16 posted on 04/29/2010 1:19:23 PM PDT by LearsFool ("Thou shouldst not have been old, till thou hadst been wise.")
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To: LearsFool
“Public Schools: Creating tomorrow’s underclass today!
^^^^^^^^^^^^^^^^^^^^^^^^^^^^^^^^^^^^^^^^^^^^^^^^^^^^^^

Government school teachers: Creating tomorrow's atheistic Marxist TODAY!

( And...Conservatives continue to allow these temples of atheistic Marxism to remain open!)

17 posted on 04/29/2010 1:25:52 PM PDT by wintertime (Good ideas win! Why? Because people are not stupid.)
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To: BruceDeitrickPrice

YOU BETCHA....ITS THE CRIME OF THE CENTURY...FIRE ALL PUBLIC SCHOOL TEACHERS NOW AND START OVER.


18 posted on 04/29/2010 1:29:39 PM PDT by dalebert
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To: BruceDeitrickPrice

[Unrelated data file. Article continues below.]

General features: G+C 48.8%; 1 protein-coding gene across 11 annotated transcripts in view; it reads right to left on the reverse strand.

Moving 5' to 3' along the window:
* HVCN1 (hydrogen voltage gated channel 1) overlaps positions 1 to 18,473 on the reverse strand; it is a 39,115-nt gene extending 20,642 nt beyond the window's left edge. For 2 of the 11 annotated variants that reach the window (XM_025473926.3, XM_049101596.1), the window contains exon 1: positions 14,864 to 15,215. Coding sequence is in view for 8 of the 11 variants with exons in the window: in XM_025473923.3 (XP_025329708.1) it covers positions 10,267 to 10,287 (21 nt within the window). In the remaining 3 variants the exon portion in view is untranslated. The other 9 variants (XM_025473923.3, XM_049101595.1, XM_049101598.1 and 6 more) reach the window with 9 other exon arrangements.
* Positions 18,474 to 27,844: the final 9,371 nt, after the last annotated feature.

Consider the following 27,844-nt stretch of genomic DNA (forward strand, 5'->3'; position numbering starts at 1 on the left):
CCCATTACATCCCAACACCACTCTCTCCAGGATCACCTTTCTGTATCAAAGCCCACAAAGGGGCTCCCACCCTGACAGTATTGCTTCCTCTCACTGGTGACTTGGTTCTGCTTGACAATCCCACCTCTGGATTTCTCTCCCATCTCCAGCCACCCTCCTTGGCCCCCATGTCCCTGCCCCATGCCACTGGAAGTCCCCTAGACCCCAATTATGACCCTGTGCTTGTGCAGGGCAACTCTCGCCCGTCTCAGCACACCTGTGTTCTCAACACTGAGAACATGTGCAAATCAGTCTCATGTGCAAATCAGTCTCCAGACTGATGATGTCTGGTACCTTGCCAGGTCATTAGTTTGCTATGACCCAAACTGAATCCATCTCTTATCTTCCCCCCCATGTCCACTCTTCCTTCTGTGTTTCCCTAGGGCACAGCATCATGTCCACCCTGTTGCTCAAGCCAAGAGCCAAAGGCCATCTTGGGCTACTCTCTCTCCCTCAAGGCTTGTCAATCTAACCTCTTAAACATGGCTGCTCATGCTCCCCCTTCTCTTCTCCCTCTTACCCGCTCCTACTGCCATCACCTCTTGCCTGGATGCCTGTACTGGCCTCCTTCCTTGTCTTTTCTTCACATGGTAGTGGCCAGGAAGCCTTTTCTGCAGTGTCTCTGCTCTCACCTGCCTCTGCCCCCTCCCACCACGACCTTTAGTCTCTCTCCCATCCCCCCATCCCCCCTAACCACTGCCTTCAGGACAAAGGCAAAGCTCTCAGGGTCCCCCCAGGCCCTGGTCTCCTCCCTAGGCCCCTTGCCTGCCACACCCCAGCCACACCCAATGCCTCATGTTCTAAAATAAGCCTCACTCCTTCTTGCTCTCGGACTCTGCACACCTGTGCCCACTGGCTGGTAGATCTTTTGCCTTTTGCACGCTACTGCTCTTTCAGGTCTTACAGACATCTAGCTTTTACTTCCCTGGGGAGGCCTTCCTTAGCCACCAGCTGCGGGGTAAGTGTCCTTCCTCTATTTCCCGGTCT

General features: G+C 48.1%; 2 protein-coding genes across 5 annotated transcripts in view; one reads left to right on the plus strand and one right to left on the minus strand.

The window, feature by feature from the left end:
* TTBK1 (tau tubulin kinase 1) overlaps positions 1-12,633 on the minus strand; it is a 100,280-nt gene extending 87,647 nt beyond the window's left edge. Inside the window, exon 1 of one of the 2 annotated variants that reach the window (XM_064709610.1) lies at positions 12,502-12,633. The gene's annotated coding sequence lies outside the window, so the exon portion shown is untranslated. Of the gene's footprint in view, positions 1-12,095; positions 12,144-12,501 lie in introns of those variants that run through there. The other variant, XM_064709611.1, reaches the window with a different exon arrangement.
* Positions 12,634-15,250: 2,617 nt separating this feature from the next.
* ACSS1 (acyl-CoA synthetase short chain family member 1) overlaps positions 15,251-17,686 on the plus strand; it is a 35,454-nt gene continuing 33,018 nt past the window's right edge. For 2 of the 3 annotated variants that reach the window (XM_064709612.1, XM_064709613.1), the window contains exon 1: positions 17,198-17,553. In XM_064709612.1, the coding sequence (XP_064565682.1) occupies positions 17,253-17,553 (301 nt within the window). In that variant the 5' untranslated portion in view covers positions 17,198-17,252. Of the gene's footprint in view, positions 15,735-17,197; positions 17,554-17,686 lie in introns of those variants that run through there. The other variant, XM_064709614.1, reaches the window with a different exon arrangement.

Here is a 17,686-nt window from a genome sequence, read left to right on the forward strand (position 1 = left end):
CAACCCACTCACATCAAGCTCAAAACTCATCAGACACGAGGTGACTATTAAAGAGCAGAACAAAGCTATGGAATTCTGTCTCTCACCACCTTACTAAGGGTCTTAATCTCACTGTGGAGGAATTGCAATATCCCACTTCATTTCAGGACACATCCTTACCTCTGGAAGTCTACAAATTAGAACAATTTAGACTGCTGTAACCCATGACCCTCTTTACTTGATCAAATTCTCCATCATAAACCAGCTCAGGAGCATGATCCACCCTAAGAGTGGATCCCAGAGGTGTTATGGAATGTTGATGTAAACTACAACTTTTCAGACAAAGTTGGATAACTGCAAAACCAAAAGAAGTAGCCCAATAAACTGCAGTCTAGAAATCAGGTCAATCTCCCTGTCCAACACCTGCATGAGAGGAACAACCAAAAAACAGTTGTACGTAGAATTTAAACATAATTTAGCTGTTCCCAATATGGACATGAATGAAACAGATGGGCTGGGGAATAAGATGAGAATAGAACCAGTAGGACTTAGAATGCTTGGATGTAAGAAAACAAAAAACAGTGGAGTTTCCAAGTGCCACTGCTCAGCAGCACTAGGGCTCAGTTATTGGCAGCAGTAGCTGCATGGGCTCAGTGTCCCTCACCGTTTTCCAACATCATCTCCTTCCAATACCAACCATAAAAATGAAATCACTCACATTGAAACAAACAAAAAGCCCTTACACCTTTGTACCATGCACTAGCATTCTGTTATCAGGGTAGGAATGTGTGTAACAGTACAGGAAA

Mrs Dog and I bought a set of reproduction McGuffey Readers when our son was 3. By the time he was 4 he was reading at a first grade level. Teaching sight words reading is simply BS. Phonics is the only way to teach reading, although to be sure, there are some words which must be taught as sight. Think of “the” as an example. sd


19 posted on 04/29/2010 1:33:35 PM PDT by shotdog (I love my country; it's my government I'm afraid of.)
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To: BruceDeitrickPrice

20 posted on 04/29/2010 1:46:34 PM PDT by Fiji Hill
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To: shotdog